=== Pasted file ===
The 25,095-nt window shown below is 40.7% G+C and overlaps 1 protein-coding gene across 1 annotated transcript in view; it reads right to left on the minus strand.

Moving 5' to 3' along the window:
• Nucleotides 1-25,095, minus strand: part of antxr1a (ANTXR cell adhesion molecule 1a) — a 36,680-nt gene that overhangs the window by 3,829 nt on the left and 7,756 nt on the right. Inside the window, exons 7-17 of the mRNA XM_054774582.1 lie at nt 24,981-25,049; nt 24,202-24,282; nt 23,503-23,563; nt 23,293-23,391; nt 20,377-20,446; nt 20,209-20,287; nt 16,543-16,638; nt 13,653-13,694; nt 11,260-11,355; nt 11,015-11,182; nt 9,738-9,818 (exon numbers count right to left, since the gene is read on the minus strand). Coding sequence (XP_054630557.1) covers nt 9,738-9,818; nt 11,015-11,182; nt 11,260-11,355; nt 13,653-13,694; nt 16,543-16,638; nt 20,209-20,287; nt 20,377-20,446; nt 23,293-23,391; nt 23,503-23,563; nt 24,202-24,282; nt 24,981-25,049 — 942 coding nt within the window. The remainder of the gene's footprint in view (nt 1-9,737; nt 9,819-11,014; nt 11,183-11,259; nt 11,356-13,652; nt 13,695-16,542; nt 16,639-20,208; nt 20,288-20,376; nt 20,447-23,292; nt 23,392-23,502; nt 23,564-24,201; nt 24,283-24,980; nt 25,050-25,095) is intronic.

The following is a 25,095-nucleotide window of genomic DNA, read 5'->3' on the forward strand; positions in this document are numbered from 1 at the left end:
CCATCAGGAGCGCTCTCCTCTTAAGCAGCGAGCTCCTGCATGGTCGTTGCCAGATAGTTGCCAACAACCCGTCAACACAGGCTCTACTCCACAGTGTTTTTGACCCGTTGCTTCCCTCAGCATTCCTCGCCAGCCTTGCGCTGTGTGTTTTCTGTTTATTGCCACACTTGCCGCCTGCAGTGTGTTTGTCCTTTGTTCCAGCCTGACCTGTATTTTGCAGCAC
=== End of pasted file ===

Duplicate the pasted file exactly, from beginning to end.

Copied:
The 25,095-nt window shown below is 40.7% G+C and overlaps 1 protein-coding gene across 1 annotated transcript in view; it reads right to left on the minus strand.

Moving 5' to 3' along the window:
• Nucleotides 1-25,095, minus strand: part of antxr1a (ANTXR cell adhesion molecule 1a) — a 36,680-nt gene that overhangs the window by 3,829 nt on the left and 7,756 nt on the right. Inside the window, exons 7-17 of the mRNA XM_054774582.1 lie at nt 24,981-25,049; nt 24,202-24,282; nt 23,503-23,563; nt 23,293-23,391; nt 20,377-20,446; nt 20,209-20,287; nt 16,543-16,638; nt 13,653-13,694; nt 11,260-11,355; nt 11,015-11,182; nt 9,738-9,818 (exon numbers count right to left, since the gene is read on the minus strand). Coding sequence (XP_054630557.1) covers nt 9,738-9,818; nt 11,015-11,182; nt 11,260-11,355; nt 13,653-13,694; nt 16,543-16,638; nt 20,209-20,287; nt 20,377-20,446; nt 23,293-23,391; nt 23,503-23,563; nt 24,202-24,282; nt 24,981-25,049 — 942 coding nt within the window. The remainder of the gene's footprint in view (nt 1-9,737; nt 9,819-11,014; nt 11,183-11,259; nt 11,356-13,652; nt 13,695-16,542; nt 16,639-20,208; nt 20,288-20,376; nt 20,447-23,292; nt 23,392-23,502; nt 23,564-24,201; nt 24,283-24,980; nt 25,050-25,095) is intronic.

The following is a 25,095-nucleotide window of genomic DNA, read 5'->3' on the forward strand; positions in this document are numbered from 1 at the left end:
CCATCAGGAGCGCTCTCCTCTTAAGCAGCGAGCTCCTGCATGGTCGTTGCCAGATAGTTGCCAACAACCCGTCAACACAGGCTCTACTCCACAGTGTTTTTGACCCGTTGCTTCCCTCAGCATTCCTCGCCAGCCTTGCGCTGTGTGTTTTCTGTTTATTGCCACACTTGCCGCCTGCAGTGTGTTTGTCCTTTGTTCCAGCCTGACCTGTATTTTGCAGCAC